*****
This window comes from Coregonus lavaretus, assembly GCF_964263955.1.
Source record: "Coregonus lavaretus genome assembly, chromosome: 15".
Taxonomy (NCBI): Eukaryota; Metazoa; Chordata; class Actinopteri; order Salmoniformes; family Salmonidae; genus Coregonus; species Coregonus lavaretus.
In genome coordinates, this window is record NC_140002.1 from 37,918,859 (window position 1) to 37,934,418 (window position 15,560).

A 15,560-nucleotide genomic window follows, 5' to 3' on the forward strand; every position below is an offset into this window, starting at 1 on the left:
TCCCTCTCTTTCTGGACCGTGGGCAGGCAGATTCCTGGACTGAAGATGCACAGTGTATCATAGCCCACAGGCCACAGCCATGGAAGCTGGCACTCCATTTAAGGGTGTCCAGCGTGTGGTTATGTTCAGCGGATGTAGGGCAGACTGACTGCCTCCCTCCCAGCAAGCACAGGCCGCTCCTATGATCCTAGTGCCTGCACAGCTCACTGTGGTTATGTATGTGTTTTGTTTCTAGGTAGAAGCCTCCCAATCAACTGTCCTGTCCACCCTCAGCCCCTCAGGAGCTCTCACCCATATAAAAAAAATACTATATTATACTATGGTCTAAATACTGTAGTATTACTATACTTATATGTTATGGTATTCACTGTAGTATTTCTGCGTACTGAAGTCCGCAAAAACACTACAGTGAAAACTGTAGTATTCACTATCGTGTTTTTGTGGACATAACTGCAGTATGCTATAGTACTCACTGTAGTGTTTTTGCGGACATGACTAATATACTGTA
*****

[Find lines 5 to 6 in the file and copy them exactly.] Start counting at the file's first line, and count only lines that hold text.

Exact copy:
A 15,560-nucleotide genomic window follows, 5' to 3' on the forward strand; every position below is an offset into this window, starting at 1 on the left:
TCCCTCTCTTTCTGGACCGTGGGCAGGCAGATTCCTGGACTGAAGATGCACAGTGTATCATAGCCCACAGGCCACAGCCATGGAAGCTGGCACTCCATTTAAGGGTGTCCAGCGTGTGGTTATGTTCAGCGGATGTAGGGCAGACTGACTGCCTCCCTCCCAGCAAGCACAGGCCGCTCCTATGATCCTAGTGCCTGCACAGCTCACTGTGGTTATGTATGTGTTTTGTTTCTAGGTAGAAGCCTCCCAATCAACTGTCCTGTCCACCCTCAGCCCCTCAGGAGCTCTCACCCATATAAAAAAAATACTATATTATACTATGGTCTAAATACTGTAGTATTACTATACTTATATGTTATGGTATTCACTGTAGTATTTCTGCGTACTGAAGTCCGCAAAAACACTACAGTGAAAACTGTAGTATTCACTATCGTGTTTTTGTGGACATAACTGCAGTATGCTATAGTACTCACTGTAGTGTTTTTGCGGACATGACTAATATACTGTA